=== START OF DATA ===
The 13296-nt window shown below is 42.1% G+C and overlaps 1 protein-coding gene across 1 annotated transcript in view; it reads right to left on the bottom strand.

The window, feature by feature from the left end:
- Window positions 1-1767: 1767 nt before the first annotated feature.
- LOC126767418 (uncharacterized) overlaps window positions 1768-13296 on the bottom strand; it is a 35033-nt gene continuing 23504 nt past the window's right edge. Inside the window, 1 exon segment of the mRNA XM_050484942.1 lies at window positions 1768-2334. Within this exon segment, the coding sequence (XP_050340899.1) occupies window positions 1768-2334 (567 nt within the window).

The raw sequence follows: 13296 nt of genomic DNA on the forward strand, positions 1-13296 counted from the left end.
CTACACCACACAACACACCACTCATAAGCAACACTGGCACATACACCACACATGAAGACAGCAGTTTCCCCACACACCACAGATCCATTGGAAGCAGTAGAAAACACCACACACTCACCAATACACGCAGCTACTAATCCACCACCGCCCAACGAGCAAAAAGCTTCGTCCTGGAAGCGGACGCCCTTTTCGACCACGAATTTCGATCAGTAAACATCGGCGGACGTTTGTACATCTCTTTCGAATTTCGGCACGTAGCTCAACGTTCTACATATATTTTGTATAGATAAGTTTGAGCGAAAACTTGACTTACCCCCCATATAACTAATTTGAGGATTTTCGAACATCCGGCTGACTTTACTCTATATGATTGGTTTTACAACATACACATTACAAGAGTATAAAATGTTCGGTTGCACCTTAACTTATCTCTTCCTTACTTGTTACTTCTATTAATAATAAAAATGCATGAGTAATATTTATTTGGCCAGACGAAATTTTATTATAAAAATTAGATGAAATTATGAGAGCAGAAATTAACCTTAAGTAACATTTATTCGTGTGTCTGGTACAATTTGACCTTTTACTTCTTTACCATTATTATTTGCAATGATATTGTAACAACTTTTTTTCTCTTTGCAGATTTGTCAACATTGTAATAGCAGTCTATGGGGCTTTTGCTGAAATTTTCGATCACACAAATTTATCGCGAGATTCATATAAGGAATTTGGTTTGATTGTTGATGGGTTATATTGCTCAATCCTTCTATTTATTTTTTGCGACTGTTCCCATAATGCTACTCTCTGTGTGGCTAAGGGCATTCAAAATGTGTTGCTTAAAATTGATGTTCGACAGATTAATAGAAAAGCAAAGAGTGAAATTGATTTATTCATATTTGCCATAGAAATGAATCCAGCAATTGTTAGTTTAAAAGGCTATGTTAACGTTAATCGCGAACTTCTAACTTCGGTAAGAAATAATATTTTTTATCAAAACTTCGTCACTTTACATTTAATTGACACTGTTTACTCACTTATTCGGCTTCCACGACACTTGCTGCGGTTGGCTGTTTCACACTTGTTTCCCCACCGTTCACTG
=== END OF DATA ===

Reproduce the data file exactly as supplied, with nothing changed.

The 13296-nt window shown below is 42.1% G+C and overlaps 1 protein-coding gene across 1 annotated transcript in view; it reads right to left on the bottom strand.

The window, feature by feature from the left end:
- Window positions 1-1767: 1767 nt before the first annotated feature.
- LOC126767418 (uncharacterized) overlaps window positions 1768-13296 on the bottom strand; it is a 35033-nt gene continuing 23504 nt past the window's right edge. Inside the window, 1 exon segment of the mRNA XM_050484942.1 lies at window positions 1768-2334. Within this exon segment, the coding sequence (XP_050340899.1) occupies window positions 1768-2334 (567 nt within the window).

The raw sequence follows: 13296 nt of genomic DNA on the forward strand, positions 1-13296 counted from the left end.
CTACACCACACAACACACCACTCATAAGCAACACTGGCACATACACCACACATGAAGACAGCAGTTTCCCCACACACCACAGATCCATTGGAAGCAGTAGAAAACACCACACACTCACCAATACACGCAGCTACTAATCCACCACCGCCCAACGAGCAAAAAGCTTCGTCCTGGAAGCGGACGCCCTTTTCGACCACGAATTTCGATCAGTAAACATCGGCGGACGTTTGTACATCTCTTTCGAATTTCGGCACGTAGCTCAACGTTCTACATATATTTTGTATAGATAAGTTTGAGCGAAAACTTGACTTACCCCCCATATAACTAATTTGAGGATTTTCGAACATCCGGCTGACTTTACTCTATATGATTGGTTTTACAACATACACATTACAAGAGTATAAAATGTTCGGTTGCACCTTAACTTATCTCTTCCTTACTTGTTACTTCTATTAATAATAAAAATGCATGAGTAATATTTATTTGGCCAGACGAAATTTTATTATAAAAATTAGATGAAATTATGAGAGCAGAAATTAACCTTAAGTAACATTTATTCGTGTGTCTGGTACAATTTGACCTTTTACTTCTTTACCATTATTATTTGCAATGATATTGTAACAACTTTTTTTCTCTTTGCAGATTTGTCAACATTGTAATAGCAGTCTATGGGGCTTTTGCTGAAATTTTCGATCACACAAATTTATCGCGAGATTCATATAAGGAATTTGGTTTGATTGTTGATGGGTTATATTGCTCAATCCTTCTATTTATTTTTTGCGACTGTTCCCATAATGCTACTCTCTGTGTGGCTAAGGGCATTCAAAATGTGTTGCTTAAAATTGATGTTCGACAGATTAATAGAAAAGCAAAGAGTGAAATTGATTTATTCATATTTGCCATAGAAATGAATCCAGCAATTGTTAGTTTAAAAGGCTATGTTAACGTTAATCGCGAACTTCTAACTTCGGTAAGAAATAATATTTTTTATCAAAACTTCGTCACTTTACATTTAATTGACACTGTTTACTCACTTATTCGGCTTCCACGACACTTGCTGCGGTTGGCTGTTTCACACTTGTTTCCCCACCGTTCACTG